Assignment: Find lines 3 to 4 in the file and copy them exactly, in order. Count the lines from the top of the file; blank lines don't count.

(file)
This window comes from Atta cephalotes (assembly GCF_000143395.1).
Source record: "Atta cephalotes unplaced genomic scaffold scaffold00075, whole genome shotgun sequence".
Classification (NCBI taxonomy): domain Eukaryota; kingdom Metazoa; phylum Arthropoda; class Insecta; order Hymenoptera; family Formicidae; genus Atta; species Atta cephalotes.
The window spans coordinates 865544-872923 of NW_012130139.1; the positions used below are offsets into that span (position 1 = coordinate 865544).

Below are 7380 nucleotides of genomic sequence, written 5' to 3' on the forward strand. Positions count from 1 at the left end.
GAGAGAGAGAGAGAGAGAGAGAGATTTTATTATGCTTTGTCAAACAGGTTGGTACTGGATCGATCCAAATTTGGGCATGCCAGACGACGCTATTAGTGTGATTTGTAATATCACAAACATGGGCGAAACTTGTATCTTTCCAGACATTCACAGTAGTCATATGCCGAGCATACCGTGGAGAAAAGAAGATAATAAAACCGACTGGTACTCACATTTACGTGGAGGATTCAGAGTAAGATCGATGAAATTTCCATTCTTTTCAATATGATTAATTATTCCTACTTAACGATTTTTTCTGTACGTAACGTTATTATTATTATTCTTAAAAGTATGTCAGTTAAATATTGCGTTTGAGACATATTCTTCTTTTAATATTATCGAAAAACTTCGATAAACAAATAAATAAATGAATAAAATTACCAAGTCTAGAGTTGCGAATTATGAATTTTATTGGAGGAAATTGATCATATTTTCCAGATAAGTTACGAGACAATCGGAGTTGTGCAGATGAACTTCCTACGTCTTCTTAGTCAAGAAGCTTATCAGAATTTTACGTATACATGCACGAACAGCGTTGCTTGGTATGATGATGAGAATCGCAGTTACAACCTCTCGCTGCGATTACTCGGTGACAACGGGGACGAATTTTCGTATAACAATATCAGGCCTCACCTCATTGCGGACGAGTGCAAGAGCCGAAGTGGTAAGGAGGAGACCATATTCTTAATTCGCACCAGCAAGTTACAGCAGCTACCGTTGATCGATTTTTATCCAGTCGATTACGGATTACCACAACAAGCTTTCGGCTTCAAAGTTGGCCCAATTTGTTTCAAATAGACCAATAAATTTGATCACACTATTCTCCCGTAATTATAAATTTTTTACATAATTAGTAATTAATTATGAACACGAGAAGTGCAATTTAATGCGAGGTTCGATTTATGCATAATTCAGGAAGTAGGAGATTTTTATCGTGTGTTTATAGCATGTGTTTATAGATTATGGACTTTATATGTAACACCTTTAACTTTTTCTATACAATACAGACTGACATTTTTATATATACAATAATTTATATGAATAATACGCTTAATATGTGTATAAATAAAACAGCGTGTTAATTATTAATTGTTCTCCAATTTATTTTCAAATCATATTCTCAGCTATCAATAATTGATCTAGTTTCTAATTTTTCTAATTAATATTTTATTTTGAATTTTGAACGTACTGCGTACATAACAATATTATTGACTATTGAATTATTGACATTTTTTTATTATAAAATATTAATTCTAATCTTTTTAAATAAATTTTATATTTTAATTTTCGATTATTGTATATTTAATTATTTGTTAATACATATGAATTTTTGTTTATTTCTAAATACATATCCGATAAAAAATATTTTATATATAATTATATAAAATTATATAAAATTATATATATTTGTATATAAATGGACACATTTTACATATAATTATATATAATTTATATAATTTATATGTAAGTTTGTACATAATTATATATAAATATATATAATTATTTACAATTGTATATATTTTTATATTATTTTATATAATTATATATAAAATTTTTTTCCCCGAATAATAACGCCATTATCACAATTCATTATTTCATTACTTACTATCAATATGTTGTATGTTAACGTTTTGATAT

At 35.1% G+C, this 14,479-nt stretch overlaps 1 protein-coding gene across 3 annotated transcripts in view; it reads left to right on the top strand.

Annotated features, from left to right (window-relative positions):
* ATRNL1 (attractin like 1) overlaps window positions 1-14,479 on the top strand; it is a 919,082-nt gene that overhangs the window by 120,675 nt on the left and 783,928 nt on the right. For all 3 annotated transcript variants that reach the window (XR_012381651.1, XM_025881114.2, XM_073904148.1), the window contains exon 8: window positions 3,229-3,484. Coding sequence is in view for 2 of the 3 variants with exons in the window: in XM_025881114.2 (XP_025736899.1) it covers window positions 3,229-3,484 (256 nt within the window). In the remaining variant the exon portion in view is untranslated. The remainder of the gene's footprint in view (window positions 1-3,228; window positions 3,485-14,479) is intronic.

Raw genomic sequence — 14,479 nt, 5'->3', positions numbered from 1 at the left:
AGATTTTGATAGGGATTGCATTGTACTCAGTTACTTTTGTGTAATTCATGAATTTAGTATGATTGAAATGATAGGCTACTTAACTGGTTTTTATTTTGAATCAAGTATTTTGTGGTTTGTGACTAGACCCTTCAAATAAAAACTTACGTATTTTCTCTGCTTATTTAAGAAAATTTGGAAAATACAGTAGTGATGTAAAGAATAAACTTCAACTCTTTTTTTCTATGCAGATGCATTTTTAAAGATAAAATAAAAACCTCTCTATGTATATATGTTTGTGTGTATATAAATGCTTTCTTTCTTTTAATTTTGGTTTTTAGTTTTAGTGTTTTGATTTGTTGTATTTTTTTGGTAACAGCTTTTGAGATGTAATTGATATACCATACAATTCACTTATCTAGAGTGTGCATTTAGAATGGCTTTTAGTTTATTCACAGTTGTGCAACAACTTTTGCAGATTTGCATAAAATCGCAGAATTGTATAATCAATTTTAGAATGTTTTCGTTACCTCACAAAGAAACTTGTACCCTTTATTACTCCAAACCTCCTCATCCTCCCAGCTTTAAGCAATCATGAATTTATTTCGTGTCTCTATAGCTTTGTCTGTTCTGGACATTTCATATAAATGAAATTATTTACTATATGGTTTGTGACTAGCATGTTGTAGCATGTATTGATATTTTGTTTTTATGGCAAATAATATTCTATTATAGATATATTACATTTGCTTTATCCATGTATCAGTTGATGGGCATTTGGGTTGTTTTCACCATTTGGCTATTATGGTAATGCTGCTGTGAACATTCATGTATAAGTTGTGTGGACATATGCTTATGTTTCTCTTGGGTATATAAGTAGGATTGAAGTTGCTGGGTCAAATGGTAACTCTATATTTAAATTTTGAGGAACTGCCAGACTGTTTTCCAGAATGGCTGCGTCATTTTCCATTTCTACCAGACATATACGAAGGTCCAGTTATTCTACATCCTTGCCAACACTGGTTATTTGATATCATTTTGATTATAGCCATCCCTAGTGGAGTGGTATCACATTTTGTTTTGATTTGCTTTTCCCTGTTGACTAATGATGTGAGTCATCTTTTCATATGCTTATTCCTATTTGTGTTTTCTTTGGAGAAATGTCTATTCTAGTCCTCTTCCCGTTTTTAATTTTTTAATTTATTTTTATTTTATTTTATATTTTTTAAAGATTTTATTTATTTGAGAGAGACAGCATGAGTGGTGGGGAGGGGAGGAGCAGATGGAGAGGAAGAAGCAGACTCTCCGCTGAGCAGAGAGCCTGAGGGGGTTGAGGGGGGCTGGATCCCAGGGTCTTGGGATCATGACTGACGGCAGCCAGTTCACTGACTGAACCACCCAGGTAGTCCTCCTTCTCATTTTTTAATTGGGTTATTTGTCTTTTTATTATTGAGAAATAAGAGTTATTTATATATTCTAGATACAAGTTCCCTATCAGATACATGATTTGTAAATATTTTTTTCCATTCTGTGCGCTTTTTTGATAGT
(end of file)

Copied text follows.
Classification (NCBI taxonomy): domain Eukaryota; kingdom Metazoa; phylum Arthropoda; class Insecta; order Hymenoptera; family Formicidae; genus Atta; species Atta cephalotes.
The window spans coordinates 865544-872923 of NW_012130139.1; the positions used below are offsets into that span (position 1 = coordinate 865544).